Both honors have benefits for the UVM community. “The Definiens designation allows us to receive software with a commercial value of $80,0000 and gives us priority access to technical support and the ability to participate the beta software releases,” said Jarlath O’Neil-Dunne, geospatial analyst at the lab. “Thanks to our ESRI Development Center status, all UVM students, staff, and faculty can now install full versions of ArcGIS on their personal computers,” he said. “A convenience in normal times, having access to GIS software at home will be a necessity if UVM is impacted by the H1N1 virus.”

“These are both truly impressive honors,” said Mary Watzin, dean of the Rubenstein School of Environment and Natural Resources. “They are a testament to the international stature of the Spatial Analysis Laboratory, placing it among a handful of the most well-respected GIS and remote sensing labs in the world. The designations will also bring tangible benefits to UVM students, faculty, and staff.”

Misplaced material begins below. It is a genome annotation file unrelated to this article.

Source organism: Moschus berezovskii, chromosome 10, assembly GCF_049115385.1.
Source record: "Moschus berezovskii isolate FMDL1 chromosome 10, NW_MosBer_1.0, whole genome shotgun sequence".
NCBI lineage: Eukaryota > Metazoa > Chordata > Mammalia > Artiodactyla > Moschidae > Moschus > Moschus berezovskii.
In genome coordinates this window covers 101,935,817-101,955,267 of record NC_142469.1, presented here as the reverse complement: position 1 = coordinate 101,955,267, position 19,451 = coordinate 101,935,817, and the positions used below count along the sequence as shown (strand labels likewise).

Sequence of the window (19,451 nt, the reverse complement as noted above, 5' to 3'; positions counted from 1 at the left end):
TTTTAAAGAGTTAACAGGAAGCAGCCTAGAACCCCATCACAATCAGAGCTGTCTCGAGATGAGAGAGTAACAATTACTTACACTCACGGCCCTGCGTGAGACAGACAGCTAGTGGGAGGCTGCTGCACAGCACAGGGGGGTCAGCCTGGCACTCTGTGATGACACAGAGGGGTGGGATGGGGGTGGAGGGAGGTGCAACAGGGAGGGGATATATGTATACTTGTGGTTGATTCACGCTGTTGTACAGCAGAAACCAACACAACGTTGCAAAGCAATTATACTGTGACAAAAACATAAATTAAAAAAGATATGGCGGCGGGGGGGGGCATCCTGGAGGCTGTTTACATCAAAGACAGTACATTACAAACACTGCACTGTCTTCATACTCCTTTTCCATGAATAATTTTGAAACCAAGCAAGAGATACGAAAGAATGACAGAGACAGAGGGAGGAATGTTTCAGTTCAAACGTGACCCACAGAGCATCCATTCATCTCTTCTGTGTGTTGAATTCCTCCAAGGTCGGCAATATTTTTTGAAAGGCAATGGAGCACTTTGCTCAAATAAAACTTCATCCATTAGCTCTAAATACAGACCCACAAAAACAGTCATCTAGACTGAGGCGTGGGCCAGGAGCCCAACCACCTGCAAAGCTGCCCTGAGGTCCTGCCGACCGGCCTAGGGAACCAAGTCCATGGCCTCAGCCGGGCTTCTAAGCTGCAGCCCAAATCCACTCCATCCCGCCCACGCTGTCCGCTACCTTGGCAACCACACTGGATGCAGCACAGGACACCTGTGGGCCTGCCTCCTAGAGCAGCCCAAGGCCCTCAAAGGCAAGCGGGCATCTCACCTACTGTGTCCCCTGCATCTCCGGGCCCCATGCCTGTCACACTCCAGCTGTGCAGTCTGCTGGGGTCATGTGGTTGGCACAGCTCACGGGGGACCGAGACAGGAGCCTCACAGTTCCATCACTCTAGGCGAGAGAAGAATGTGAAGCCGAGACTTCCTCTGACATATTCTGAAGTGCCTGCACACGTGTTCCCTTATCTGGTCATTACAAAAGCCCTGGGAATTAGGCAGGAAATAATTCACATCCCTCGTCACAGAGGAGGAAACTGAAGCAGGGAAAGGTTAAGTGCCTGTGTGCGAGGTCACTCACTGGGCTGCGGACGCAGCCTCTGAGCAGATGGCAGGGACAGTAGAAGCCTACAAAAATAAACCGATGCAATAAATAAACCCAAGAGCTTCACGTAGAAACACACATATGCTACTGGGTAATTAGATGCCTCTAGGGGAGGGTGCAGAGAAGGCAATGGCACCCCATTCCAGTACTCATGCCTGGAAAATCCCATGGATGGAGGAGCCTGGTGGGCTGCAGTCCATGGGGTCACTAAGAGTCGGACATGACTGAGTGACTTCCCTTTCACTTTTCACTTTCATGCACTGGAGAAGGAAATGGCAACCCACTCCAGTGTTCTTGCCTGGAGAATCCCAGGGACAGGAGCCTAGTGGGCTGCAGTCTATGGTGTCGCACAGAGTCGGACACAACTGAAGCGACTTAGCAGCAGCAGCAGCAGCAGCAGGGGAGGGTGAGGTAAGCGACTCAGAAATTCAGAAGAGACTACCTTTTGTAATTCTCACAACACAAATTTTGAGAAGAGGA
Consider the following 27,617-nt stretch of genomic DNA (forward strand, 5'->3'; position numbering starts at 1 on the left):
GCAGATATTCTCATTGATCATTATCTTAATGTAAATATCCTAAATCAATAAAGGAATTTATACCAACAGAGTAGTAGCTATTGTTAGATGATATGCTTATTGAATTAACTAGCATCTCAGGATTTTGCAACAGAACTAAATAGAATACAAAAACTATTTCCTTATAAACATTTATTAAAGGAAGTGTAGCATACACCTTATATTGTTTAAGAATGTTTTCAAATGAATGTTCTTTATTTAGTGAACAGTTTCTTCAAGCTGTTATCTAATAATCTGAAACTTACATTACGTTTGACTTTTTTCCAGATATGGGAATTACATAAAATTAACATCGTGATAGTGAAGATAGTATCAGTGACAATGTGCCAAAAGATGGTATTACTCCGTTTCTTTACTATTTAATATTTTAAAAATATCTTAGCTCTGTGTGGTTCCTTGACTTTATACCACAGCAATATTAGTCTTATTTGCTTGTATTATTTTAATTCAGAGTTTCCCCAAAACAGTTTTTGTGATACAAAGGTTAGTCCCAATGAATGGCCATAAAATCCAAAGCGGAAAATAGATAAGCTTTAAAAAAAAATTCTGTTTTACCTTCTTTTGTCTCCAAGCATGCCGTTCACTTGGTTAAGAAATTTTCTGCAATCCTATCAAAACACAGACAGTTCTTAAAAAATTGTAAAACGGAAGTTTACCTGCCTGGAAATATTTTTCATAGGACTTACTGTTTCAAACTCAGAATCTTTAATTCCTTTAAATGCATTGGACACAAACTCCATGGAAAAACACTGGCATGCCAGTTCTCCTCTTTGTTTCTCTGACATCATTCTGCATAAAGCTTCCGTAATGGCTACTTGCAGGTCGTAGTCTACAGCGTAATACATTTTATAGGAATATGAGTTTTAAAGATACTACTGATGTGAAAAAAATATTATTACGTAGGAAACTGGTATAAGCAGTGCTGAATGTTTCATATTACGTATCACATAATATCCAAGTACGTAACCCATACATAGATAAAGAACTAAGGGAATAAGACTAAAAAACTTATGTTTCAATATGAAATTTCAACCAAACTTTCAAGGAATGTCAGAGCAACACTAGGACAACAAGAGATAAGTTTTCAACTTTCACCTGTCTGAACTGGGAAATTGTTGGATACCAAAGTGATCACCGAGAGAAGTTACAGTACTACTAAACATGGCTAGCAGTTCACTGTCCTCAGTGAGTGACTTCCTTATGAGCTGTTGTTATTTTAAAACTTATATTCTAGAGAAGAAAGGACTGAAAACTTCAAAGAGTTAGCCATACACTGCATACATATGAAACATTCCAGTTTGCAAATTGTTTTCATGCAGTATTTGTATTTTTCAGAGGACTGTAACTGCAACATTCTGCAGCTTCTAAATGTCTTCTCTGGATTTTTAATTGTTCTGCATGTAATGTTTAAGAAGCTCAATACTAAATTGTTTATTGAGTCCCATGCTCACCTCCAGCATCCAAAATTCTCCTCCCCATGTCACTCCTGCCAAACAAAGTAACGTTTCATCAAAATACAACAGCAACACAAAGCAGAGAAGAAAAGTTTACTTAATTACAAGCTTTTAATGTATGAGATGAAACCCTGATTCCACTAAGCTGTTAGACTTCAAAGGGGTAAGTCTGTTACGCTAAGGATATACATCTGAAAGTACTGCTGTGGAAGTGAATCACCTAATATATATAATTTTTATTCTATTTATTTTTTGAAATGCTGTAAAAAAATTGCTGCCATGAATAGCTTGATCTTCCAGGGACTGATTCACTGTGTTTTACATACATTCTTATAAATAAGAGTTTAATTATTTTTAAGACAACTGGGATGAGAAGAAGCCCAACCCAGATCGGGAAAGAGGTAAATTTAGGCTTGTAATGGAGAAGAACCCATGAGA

[ Source: University of Vermont Communications ]

Bayesian Modeling in Ecology

uwFriday Forum: Graphical models and Bayesian model in ecology: a meta-analysis application
Friday, September 18, 2009, 12:00 p.m. – 1:00 PM
University of Wyoming, Ag C Building Room 316
Presenter: Kiona Ogle, Assistant Professor of Botany

This talk will introduce basic concepts of Bayesian statistical modeling. The concepts and methodologies will be illustrated in a meta-analysis application that synthesizes literature information on specific leaf area (an important plant “functional trait”) of 305 tree species occurring in the US. Graphical models will be overview as a tool for understanding relationships between different data sources, parameters, and latent processes.

GIS Supports DOE Awards for Studying Ocean Thermal and Current Resource Potential